Dispute over jobs and catering on new Hitachi high-speed trains

An artist's impression of the new high-speed trains
Image caption First Great Western's new high-speed trains will replace a fleet of trains from the 1970s

The RMT union has declared a dispute over First Great Western's plans to axe guards and buffet cars on the new Hitachi Inter City Express trains.

The union said it was taking action to retain a guard on every train, "not a diluted customer service role" and full buffet car facilities.

First Great Western denied claims that jobs would be lost.

The train company said having drivers operating the doors using in-cab CCTV was safer and quicker.

The first Hitachi trains will run on the Great Western main line from 2017 and the East Coast main line from 2018.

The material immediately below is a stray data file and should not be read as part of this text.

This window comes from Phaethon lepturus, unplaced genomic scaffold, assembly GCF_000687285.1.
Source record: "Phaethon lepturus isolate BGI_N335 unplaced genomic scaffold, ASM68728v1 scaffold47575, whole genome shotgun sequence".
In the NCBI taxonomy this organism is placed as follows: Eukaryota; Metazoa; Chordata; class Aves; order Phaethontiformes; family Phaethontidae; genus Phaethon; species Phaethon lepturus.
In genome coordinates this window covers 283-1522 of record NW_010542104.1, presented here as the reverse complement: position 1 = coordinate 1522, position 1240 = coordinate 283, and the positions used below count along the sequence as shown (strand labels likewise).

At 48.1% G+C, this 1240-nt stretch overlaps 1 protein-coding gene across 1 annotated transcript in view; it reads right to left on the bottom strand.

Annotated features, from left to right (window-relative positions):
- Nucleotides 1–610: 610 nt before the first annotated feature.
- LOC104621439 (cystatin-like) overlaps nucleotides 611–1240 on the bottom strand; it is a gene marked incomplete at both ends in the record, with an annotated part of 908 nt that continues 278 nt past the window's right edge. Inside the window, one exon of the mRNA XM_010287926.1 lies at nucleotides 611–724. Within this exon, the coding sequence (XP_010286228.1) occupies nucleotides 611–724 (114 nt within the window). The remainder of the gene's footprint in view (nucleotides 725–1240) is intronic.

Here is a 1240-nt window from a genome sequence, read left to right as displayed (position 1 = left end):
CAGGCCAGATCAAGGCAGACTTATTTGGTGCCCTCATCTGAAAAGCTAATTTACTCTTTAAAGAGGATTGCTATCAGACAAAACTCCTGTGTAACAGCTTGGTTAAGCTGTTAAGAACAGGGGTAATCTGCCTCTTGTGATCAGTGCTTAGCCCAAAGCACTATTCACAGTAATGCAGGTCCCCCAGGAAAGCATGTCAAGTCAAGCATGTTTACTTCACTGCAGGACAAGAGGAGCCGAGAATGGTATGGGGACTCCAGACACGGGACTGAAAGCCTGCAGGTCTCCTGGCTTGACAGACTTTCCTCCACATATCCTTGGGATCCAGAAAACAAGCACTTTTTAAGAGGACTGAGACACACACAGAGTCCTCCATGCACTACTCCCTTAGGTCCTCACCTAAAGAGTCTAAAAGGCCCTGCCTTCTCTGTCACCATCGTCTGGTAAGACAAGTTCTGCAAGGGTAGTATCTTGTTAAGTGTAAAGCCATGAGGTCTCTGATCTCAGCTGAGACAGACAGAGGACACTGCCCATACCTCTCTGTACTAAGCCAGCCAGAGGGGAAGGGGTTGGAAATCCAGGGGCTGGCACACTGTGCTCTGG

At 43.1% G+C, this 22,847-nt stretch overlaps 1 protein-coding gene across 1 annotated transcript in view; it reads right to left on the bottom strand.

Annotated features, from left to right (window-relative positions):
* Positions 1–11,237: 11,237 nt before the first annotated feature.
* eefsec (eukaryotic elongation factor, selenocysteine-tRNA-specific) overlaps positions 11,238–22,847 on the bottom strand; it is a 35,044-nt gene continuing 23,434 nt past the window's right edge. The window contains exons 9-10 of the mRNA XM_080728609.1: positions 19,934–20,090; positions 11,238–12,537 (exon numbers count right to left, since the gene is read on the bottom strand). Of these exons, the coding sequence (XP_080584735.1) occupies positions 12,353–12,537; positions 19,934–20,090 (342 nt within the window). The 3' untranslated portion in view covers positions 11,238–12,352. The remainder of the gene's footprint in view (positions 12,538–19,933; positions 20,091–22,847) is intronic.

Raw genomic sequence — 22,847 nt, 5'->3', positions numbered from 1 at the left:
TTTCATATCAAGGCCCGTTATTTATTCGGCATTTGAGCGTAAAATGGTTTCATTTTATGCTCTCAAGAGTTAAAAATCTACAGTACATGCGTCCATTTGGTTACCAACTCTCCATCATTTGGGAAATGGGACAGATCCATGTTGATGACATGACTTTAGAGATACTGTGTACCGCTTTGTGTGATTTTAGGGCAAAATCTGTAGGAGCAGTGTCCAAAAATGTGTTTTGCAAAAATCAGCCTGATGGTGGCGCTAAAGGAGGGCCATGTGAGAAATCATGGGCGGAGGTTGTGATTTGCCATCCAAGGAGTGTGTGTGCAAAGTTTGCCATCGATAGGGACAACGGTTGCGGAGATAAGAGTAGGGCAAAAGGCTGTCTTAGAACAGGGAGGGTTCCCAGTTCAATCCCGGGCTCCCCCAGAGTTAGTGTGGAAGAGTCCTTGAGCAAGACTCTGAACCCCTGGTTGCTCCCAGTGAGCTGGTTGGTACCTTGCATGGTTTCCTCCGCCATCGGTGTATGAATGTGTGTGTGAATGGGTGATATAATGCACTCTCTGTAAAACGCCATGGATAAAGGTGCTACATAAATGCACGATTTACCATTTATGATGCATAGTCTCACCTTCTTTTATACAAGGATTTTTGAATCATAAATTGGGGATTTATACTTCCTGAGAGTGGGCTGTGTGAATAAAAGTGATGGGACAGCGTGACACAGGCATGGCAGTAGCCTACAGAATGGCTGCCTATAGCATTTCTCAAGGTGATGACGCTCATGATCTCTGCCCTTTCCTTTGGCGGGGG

The new trains are being introduced under the Intercity Express Programme (IEP) on routes between London Paddington and Oxford, Bristol and South Wales.

RMT General Secretary Mick Cash said: "They [First Great Western] are pressing ahead with proposals that will allow for driver only operation with the sacking and reducing of the safety critical operational role of train guards/conductors."

The train firm said drivers would be in sole charge of doors on the new trains.

It said research showed in-cab CCTV allowed close monitoring of the platform by the driver and would cut journey times.

About 2,500 rail workers, including drivers, guards and station staff, will vote on whether to launch a campaign of action, the union said.

Buffet cars could also be replaced with just a trolley service under the plans.

The RMT said it was seeking an urgent meeting with the company.

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